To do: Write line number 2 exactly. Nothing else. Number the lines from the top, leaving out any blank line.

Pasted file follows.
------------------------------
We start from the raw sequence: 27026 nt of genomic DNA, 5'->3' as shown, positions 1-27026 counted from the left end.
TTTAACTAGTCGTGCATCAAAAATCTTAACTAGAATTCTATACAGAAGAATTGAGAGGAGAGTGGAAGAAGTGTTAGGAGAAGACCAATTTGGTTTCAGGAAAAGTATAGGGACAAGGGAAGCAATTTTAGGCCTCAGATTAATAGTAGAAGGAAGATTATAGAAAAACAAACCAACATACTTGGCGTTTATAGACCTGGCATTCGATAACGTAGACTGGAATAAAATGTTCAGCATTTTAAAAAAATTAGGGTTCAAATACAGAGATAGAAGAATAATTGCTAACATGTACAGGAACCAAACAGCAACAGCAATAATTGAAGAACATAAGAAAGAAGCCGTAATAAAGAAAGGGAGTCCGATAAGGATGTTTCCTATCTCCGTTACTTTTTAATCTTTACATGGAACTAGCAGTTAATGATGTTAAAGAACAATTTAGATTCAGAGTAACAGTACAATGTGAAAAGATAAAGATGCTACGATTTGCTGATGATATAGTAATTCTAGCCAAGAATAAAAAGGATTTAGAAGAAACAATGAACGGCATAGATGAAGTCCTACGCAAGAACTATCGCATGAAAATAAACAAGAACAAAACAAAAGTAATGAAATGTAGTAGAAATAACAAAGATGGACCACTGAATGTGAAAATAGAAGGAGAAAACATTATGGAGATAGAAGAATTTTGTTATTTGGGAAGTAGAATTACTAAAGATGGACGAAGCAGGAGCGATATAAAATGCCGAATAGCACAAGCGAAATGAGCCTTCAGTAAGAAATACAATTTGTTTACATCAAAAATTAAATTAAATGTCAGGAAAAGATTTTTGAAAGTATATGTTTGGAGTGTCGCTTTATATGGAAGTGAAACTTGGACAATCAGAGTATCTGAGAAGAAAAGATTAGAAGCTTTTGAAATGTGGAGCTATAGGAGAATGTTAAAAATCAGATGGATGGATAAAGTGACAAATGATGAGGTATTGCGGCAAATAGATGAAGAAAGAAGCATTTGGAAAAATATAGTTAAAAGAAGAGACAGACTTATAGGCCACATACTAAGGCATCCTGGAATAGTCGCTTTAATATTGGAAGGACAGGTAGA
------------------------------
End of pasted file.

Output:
TTTAACTAGTCGTGCATCAAAAATCTTAACTAGAATTCTATACAGAAGAATTGAGAGGAGAGTGGAAGAAGTGTTAGGAGAAGACCAATTTGGTTTCAGGAAAAGTATAGGGACAAGGGAAGCAATTTTAGGCCTCAGATTAATAGTAGAAGGAAGATTATAGAAAAACAAACCAACATACTTGGCGTTTATAGACCTGGCATTCGATAACGTAGACTGGAATAAAATGTTCAGCATTTTAAAAAAATTAGGGTTCAAATACAGAGATAGAAGAATAATTGCTAACATGTACAGGAACCAAACAGCAACAGCAATAATTGAAGAACATAAGAAAGAAGCCGTAATAAAGAAAGGGAGTCCGATAAGGATGTTTCCTATCTCCGTTACTTTTTAATCTTTACATGGAACTAGCAGTTAATGATGTTAAAGAACAATTTAGATTCAGAGTAACAGTACAATGTGAAAAGATAAAGATGCTACGATTTGCTGATGATATAGTAATTCTAGCCAAGAATAAAAAGGATTTAGAAGAAACAATGAACGGCATAGATGAAGTCCTACGCAAGAACTATCGCATGAAAATAAACAAGAACAAAACAAAAGTAATGAAATGTAGTAGAAATAACAAAGATGGACCACTGAATGTGAAAATAGAAGGAGAAAACATTATGGAGATAGAAGAATTTTGTTATTTGGGAAGTAGAATTACTAAAGATGGACGAAGCAGGAGCGATATAAAATGCCGAATAGCACAAGCGAAATGAGCCTTCAGTAAGAAATACAATTTGTTTACATCAAAAATTAAATTAAATGTCAGGAAAAGATTTTTGAAAGTATATGTTTGGAGTGTCGCTTTATATGGAAGTGAAACTTGGACAATCAGAGTATCTGAGAAGAAAAGATTAGAAGCTTTTGAAATGTGGAGCTATAGGAGAATGTTAAAAATCAGATGGATGGATAAAGTGACAAATGATGAGGTATTGCGGCAAATAGATGAAGAAAGAAGCATTTGGAAAAATATAGTTAAAAGAAGAGACAGACTTATAGGCCACATACTAAGGCATCCTGGAATAGTCGCTTTAATATTGGAAGGACAGGTAGA